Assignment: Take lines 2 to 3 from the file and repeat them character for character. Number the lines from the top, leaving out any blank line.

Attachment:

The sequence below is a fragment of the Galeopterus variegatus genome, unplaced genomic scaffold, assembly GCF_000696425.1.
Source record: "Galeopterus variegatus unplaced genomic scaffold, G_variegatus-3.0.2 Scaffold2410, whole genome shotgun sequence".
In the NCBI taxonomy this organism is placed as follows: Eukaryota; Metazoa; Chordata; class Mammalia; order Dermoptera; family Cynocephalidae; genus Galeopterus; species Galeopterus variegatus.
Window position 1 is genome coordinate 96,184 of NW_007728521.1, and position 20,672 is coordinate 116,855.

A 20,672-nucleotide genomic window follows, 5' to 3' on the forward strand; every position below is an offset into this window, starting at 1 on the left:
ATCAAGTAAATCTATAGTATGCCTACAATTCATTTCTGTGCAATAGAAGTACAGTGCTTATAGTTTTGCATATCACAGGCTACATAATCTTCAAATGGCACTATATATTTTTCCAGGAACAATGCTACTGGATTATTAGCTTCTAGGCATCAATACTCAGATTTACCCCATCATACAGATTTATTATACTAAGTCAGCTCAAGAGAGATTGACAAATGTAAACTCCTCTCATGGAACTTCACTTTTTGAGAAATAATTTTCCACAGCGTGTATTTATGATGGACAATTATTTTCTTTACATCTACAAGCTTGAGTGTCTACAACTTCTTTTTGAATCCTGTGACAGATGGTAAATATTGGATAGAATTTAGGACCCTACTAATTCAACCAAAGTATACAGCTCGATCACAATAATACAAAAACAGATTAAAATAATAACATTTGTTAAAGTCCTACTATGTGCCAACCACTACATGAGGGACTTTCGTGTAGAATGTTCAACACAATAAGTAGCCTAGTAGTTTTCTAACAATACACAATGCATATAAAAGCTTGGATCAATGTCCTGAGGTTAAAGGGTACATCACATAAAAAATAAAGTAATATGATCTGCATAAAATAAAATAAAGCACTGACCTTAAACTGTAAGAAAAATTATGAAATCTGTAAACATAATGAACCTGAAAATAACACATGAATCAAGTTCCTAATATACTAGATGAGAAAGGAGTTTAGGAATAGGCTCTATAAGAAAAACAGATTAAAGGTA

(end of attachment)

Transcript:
Source record: "Galeopterus variegatus unplaced genomic scaffold, G_variegatus-3.0.2 Scaffold2410, whole genome shotgun sequence".
In the NCBI taxonomy this organism is placed as follows: Eukaryota; Metazoa; Chordata; class Mammalia; order Dermoptera; family Cynocephalidae; genus Galeopterus; species Galeopterus variegatus.